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Which Running Socks

GGBGGB Posts: 482
1000 mile ones all the way, cost about 8-9 pounds a pair, but its so worth it. I have 4 pairs, different ones for each type of condition/training, my favourites are the trail ones I think they are, they have an extra lining, which makes them really comfy!

Comments

  • GGBGGB Posts: 482
    I have done some research on this (Using search function on here) but am still a little confused and know its down to personal choice but .....



    What runing socks do you wear and which are the best - not too expensive ;)





  • julesojuleso Posts: 279
    Ditto. 1000 Mile. I've got 2 pairs; you can get them from Wiggle.
  • graham33graham33 Posts: 265
    Personally I run in just normal ankle socks - and never had a problem.



    I bought a new pair of trainers a few months ago and got blisters, this was because of incorrect fit , not my socks - maybe 1000 mile sock may have save me but at least I now know that the trainers were wrong for me!.



    Ankle socks - £5 for 3 pairs can't beat it!
  • JulesJules Posts: 987
    My problem is socks falling down - or rather me worring that they are and pulling them up as I run - very distracting.



    Currently I run in two pairs of ankle sports socks which feel quite tight and stop me fiddling with them quite so much. This will be rather hot in summer though wonder if compression socks might be better?



    What do people do in races? Putting socks on in transition is annoying! I've had running without socks suggested to me but whenever I try I get blisters. Should I persevere?
  • jacjac Posts: 452
    Have got 1000 miles and Xsocks. Prefer X socks for running in.
  • agent_tiagent_ti Posts: 306
    Running without socks should be done up to olympic distance due to the time saved in transition. Anything above this is suicide and the time taken for putting your socks on will have no impact on a 4 hour + race.



    The main thing to do is just to practice running without socks to get used to it. Start off with short runs and slowly build up to help harden the skin where you would be getting blisters. If you still find you are getting blisters you can try vaseline in your trainers where your feet rub, this should stop it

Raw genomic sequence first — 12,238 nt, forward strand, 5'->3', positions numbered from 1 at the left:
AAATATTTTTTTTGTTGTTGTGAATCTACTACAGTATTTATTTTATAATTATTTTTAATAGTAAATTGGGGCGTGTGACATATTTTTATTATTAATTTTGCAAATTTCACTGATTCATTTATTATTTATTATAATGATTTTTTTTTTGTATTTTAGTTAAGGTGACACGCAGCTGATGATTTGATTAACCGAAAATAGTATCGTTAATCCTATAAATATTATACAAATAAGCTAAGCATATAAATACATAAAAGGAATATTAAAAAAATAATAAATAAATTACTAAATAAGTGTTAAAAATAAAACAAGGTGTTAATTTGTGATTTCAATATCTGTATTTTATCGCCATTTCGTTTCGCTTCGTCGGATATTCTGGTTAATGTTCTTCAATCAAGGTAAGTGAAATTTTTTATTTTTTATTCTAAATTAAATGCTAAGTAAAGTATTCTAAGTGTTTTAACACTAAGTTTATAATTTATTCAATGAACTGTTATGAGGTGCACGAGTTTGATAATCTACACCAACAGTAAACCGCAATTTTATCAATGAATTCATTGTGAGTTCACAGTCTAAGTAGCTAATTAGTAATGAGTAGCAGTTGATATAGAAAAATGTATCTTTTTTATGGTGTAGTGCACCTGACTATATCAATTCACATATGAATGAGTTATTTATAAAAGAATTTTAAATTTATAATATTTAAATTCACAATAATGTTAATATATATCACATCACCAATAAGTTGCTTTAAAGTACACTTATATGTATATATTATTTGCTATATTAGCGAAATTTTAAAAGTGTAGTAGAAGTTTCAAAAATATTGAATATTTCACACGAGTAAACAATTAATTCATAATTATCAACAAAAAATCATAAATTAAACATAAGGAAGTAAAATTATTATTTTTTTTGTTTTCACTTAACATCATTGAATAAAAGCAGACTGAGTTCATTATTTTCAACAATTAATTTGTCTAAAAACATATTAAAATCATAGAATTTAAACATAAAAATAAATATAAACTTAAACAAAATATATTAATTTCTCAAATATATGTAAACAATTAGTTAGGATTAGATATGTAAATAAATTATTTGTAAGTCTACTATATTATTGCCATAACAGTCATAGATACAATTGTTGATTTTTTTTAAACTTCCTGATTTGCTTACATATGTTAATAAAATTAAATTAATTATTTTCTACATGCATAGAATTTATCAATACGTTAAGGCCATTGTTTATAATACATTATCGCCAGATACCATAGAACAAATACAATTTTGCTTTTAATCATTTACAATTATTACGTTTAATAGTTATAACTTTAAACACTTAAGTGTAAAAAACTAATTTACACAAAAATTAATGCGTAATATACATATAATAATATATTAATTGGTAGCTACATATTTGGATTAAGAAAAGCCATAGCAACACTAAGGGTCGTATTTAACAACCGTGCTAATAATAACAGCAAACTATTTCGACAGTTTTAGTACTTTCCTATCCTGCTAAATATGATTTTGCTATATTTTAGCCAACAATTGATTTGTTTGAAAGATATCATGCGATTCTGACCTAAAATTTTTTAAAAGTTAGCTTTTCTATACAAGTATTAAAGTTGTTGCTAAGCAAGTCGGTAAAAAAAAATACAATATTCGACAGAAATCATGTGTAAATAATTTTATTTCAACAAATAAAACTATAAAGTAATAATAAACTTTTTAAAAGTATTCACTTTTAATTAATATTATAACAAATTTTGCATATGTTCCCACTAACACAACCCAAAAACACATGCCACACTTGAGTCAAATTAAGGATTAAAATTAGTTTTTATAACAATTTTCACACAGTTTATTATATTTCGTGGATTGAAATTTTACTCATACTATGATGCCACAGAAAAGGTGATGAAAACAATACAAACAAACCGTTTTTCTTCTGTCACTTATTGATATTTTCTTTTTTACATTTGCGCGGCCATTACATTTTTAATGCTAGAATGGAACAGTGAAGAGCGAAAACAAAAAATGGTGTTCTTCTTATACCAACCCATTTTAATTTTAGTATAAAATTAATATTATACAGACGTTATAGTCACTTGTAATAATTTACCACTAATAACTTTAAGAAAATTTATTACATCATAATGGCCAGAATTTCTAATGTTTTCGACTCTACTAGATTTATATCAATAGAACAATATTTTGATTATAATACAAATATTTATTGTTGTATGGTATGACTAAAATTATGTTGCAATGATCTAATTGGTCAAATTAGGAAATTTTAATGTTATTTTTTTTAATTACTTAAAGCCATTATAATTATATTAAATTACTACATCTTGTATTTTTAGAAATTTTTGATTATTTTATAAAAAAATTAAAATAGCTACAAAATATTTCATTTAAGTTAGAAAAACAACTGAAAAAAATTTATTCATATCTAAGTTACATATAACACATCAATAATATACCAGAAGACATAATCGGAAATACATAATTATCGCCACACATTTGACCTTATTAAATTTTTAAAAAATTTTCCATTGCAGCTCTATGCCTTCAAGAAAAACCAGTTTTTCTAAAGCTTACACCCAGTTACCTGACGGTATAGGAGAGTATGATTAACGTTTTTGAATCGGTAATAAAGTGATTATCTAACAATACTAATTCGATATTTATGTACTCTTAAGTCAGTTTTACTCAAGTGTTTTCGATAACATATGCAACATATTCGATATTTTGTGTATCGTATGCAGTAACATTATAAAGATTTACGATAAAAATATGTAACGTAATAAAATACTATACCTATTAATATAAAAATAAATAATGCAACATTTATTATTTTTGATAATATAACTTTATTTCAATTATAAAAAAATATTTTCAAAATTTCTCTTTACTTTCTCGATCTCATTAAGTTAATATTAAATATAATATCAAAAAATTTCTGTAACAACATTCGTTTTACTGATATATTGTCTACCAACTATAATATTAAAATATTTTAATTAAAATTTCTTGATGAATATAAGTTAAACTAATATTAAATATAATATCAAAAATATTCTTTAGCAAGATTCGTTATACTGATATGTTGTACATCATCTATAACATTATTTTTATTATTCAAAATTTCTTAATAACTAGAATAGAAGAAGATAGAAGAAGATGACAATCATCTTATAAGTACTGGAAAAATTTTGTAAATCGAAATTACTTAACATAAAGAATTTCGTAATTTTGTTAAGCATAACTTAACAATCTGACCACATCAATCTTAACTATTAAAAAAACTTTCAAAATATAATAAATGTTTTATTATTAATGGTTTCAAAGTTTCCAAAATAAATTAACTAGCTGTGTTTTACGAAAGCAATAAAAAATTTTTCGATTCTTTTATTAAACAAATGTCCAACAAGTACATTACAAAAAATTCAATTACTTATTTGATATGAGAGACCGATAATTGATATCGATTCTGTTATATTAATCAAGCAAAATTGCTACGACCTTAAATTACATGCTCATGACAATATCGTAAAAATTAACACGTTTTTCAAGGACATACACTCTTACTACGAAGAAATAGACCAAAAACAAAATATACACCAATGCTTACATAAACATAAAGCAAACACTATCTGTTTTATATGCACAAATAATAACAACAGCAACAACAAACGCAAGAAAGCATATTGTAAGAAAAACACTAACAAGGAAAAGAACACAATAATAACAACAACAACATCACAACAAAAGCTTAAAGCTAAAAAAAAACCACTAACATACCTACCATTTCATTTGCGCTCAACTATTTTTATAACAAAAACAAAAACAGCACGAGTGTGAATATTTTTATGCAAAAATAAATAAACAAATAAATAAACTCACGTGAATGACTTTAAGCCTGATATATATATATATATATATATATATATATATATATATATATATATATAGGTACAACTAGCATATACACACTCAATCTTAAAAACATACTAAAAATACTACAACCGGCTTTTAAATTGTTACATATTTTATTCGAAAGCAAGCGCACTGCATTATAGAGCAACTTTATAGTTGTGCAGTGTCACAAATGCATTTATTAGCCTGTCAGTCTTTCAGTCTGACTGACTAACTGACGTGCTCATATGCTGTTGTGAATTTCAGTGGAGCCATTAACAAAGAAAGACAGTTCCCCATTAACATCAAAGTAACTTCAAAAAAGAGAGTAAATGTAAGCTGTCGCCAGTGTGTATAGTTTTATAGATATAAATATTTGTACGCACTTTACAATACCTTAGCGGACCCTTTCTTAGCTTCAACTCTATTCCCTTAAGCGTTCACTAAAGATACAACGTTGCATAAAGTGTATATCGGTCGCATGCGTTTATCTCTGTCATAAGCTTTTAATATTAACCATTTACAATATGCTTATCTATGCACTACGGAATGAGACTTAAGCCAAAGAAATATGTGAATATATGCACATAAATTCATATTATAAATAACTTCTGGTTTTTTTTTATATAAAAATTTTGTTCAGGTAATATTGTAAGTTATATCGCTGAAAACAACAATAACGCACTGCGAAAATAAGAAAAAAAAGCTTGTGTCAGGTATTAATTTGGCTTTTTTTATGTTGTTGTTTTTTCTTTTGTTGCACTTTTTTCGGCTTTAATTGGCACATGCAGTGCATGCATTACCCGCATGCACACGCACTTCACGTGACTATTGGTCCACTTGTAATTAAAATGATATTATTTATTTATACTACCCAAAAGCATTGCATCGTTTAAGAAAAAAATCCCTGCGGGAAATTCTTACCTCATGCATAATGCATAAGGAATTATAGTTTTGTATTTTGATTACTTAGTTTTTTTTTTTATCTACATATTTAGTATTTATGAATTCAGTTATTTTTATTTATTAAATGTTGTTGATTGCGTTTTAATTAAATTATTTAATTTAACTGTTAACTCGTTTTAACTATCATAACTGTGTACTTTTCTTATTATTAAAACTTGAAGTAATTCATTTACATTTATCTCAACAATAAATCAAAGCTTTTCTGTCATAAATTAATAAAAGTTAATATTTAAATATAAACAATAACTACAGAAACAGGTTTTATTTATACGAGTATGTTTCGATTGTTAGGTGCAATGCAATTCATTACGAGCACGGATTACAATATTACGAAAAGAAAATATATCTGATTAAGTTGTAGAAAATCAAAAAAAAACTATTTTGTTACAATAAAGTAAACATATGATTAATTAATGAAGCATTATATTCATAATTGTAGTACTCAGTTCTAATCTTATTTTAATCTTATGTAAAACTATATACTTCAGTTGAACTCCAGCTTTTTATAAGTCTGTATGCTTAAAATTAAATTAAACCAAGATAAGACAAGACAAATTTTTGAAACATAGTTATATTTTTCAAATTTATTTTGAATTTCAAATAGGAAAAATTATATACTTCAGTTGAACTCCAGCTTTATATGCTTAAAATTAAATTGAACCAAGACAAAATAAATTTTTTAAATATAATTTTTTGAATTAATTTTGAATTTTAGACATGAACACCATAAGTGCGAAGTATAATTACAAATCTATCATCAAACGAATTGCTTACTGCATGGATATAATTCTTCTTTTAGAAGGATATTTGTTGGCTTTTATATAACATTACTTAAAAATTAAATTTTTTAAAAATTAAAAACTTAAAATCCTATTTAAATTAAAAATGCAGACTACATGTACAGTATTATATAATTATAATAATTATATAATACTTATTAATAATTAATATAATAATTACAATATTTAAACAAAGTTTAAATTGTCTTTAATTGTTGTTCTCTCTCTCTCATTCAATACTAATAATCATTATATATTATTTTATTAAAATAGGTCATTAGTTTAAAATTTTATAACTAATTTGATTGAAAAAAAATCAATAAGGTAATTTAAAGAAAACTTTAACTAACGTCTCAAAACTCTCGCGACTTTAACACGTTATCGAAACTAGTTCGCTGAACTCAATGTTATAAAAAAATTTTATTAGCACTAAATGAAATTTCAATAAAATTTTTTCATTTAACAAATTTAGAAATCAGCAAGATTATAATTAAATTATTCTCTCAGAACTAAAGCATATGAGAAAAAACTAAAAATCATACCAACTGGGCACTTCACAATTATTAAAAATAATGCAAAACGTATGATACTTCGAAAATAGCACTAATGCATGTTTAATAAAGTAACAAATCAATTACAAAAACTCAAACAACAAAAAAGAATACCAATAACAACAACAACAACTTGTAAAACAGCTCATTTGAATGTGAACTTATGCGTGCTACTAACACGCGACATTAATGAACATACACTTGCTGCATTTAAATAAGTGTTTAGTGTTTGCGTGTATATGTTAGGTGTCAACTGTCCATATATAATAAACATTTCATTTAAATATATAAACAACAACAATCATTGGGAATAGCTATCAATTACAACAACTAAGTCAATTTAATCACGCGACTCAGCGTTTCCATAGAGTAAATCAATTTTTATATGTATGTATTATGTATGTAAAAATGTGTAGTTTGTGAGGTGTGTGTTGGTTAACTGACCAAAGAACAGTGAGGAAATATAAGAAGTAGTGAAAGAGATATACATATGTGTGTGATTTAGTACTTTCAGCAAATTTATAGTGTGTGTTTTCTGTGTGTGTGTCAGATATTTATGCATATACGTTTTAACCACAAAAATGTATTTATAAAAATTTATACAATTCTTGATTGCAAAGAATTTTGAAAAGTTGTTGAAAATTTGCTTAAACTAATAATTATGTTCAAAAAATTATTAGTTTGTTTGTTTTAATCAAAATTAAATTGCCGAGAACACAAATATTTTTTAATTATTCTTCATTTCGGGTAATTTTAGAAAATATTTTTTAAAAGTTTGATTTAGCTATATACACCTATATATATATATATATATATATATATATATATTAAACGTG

• JulesJules Posts: 987
    agent_ti wrote:


    Running without socks should be done up to olympic distance due to the time saved in transition. Anything above this is suicide and the time taken for putting your socks on will have no impact on a 4 hour + race.



    The main thing to do is just to practice running without socks to get used to it. Start off with short runs and slowly build up to help harden the skin where you would be getting blisters. If you still find you are getting blisters you can try vaseline in your trainers where your feet rub, this should stop it



    I think I will try this when it gets a wee bit warmer. I think the problem last year was that I was a wuss and gave up at the first sign of a blister. Thanks.
  • MrSquishyMrSquishy Posts: 277
    Migrated from the "3 for £5" to Falke a few years ago and never looked back; well worth the extra money for all the bells and whistles. Just started using X-Socks Sky Runners after 200 bigged them up a few issues back and can't fault them either.



    When the weather gets warmer I lose the socks to get my feet used to cycling / running sockless in races. Normally apply a bit of Compeed or Body Glide around my heel to help. They blister at first but harden up after a while - short term pain for long term (transition) gain!
  • HarryDHarryD Posts: 424
    No socks when racing for me. This means checking out the inside of shoes when buying to minimise the things that rub.



    Coat anything likely to rub (seams however small & edge of tongue in particular) with vaseline or similar. Wear them around the house to bed them in. Anywhere there is a bit of soreness then apply more vaseline to the shoe. Do this before training in them & on your first run take a pair of socks with you just in case. If in doubt more vaseline. I also coat around the heel & anywhere else the shoe is likely to snag when slipping them on in a race.



    So far no blisters & faster T2s

  • BopomofoBopomofo Posts: 980
    Another vote for 'Body Glide' from me. As well as lubricate your shoe it seems to make your skin more compliant and less likely to blister. Don't know if this is really true... just what I have observed. Vaseline always feels like it can get a bit grippy when water or sweat start to get to it.
  • Jack HughesJack Hughes Posts: 1,262
    For me, 1000 mile compression socks, with a pair of hilly cushioning socks on top of those (these are very low ankle socks). Compression to hold the calves together, cushioning to stop them hurting so much.



    The low ankle socks don't peek out above the shoes - which stops them getting wet from rain/puddles etc which is great as they can hold a lot of water. The compression socks are so tight that they don't pick up moisture. I wouldn't win a fashion contest, but don't care!



    It's a combination that works - but I am a great such for technical clothing and will trying anything new that I see advertised!!
  • GGBGGB Posts: 482
    thanks for the replies :D - food for thought, think I need socks for my running at the moment until I get used to it - may well try no socks nearer my first triathlon.
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